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England is a country that is part of the United Kingdom. It shares land borders with Wales to its west and Scotland to its north. The Irish Sea lies northwest of England and the Celtic Sea to the southwest. England is separated from continental Europe by the North Sea to the east and the English Channel to the south. The country covers five-eighths of the island of Great Britain, which lies in the North Atlantic, and includes over 100 smaller islands, such as the Isles of Scilly and the Isle of Wight.

The area now called England was first inhabited by modern humans during the Upper Paleolithic period, but takes its name from the Angles, a Germanic tribe deriving its name from the Anglia peninsula, who settled during the 5th and 6th centuries. England became a unified state in the 10th century and has had a significant cultural and legal impact on the wider world since the Age of Discovery, which began during the 15th century. The English language, the Anglican Church, and English law—the basis for the common law legal systems of many other countries around the world—developed in England, and the country's parliamentary system of government has been widely adopted by other nations. The Industrial Revolution began in 18th-century England, transforming its society into the world's first industrialised nation.

England's terrain is chiefly low hills and plains, especially in central and southern England. However, there is upland and mountainous terrain in the north (for example, the Lake District and Pennines) and in the west (for example, Dartmoor and the Shropshire Hills). The capital is London, which has the largest metropolitan area in both the United Kingdom and, prior to Brexit, the European Union. England's population of 56.3 million comprises 84% of the population of the United Kingdom, largely concentrated around London, the South East, and conurbations in the Midlands, the North West, the North East, and Yorkshire, which each developed as major industrial regions during the 19th century.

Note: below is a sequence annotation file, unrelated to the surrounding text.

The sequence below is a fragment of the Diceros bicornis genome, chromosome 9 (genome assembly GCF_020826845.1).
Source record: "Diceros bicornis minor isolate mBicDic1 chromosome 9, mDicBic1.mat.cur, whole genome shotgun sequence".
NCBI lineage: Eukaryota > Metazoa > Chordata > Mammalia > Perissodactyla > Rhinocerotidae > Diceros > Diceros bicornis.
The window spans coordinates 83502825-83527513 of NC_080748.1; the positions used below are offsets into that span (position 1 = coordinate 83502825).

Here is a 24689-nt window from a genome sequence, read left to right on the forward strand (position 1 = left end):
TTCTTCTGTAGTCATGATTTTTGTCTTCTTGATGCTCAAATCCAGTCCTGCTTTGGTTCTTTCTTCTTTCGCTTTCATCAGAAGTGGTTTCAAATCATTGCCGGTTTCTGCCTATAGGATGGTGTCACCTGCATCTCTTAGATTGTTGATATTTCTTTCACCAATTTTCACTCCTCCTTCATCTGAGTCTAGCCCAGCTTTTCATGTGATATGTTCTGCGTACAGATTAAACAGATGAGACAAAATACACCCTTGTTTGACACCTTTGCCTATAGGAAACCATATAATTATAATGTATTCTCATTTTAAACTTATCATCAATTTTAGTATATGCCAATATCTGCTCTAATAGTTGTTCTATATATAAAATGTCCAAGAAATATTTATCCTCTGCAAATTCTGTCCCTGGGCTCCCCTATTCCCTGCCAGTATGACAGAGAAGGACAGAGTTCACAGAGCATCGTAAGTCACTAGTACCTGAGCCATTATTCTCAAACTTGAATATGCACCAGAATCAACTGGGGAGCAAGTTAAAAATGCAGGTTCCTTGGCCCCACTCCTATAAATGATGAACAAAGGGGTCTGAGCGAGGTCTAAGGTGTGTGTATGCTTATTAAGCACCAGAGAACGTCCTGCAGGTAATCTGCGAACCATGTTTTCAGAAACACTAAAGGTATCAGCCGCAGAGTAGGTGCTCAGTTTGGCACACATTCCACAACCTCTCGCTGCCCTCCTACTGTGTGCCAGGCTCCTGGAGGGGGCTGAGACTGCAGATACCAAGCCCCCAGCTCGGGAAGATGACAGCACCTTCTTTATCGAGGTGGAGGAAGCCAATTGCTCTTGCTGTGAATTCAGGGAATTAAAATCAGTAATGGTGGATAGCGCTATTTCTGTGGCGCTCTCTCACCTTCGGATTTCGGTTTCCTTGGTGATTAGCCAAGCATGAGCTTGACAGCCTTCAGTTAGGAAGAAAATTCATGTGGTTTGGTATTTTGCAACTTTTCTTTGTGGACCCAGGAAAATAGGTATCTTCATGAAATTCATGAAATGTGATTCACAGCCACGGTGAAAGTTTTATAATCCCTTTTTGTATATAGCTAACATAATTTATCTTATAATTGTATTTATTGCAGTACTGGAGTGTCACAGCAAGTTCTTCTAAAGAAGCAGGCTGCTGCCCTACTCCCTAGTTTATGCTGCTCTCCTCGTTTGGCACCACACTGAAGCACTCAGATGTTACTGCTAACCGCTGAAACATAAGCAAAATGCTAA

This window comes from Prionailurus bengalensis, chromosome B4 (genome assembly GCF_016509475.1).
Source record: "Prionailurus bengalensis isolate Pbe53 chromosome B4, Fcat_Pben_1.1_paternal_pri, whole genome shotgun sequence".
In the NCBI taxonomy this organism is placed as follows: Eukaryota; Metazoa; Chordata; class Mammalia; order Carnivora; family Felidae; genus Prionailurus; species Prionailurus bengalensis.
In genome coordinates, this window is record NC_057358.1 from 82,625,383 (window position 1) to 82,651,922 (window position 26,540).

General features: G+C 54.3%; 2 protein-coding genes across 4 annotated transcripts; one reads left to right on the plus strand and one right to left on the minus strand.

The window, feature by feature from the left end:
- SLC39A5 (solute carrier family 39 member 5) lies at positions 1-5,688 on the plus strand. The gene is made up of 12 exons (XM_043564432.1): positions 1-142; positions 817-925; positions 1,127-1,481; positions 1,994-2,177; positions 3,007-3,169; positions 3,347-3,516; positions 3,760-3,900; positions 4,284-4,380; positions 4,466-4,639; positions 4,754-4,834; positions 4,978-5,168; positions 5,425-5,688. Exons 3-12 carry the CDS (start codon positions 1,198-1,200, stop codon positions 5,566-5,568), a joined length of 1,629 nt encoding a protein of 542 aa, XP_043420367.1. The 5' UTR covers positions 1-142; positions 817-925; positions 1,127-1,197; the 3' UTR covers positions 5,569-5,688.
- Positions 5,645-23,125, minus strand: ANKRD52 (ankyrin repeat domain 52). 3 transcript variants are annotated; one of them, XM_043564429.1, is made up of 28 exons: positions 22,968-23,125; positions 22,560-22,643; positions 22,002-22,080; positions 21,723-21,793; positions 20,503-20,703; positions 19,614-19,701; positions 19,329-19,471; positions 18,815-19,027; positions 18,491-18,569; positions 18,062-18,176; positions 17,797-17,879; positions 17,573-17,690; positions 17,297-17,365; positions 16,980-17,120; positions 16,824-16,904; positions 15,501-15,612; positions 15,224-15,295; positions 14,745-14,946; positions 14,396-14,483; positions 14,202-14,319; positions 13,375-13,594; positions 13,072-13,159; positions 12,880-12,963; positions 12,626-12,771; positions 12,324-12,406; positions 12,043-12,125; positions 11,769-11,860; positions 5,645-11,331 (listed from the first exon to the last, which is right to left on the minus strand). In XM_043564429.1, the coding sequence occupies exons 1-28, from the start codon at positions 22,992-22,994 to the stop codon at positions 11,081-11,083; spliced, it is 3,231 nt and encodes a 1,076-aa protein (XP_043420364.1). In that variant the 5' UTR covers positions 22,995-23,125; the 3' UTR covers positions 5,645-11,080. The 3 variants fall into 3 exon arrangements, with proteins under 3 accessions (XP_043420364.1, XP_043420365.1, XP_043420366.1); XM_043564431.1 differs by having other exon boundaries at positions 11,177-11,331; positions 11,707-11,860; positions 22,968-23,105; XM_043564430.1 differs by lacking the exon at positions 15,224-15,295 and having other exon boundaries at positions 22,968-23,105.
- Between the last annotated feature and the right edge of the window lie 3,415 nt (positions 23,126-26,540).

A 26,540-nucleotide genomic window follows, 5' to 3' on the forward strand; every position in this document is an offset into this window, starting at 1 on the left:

The Kingdom of England – which after 1535 included Wales – ceased being a separate sovereign state on 1 May 1707, when the Acts of Union put into effect the terms agreed in the Treaty of Union the previous year, resulting in a political union with the Kingdom of Scotland to create the Kingdom of Great Britain. In 1801, Great Britain was united with the Kingdom of Ireland (through another Act of Union) to become the United Kingdom of Great Britain and Ireland. In 1922 the Irish Free State seceded from the United Kingdom, leading to the latter being renamed the United Kingdom of Great Britain and Northern Ireland. (Full article...)

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William Wilberforce
by Karl Anton Hickel, c.1794

William Wilberforce (24 August 1759  29 July 1833) was a British politician, philanthropist, and a leader of the movement to abolish the slave trade. A native of Kingston upon Hull, Yorkshire, he began his political career in 1780, eventually becoming an independent Member of Parliament (MP) for Yorkshire (1784–1812). In 1785, he became an evangelical Christian, which resulted in major changes to his lifestyle and a lifelong concern for reform.

In 1787, he came into contact with Thomas Clarkson and a group of anti-slave-trade activists, including Granville Sharp, Hannah More and Charles Middleton. They persuaded Wilberforce to take on the cause of abolition, and he soon became one of the leading English abolitionists. He headed the parliamentary campaign against the British slave trade for twenty years until the passage of the Slave Trade Act of 1807. (Full article...)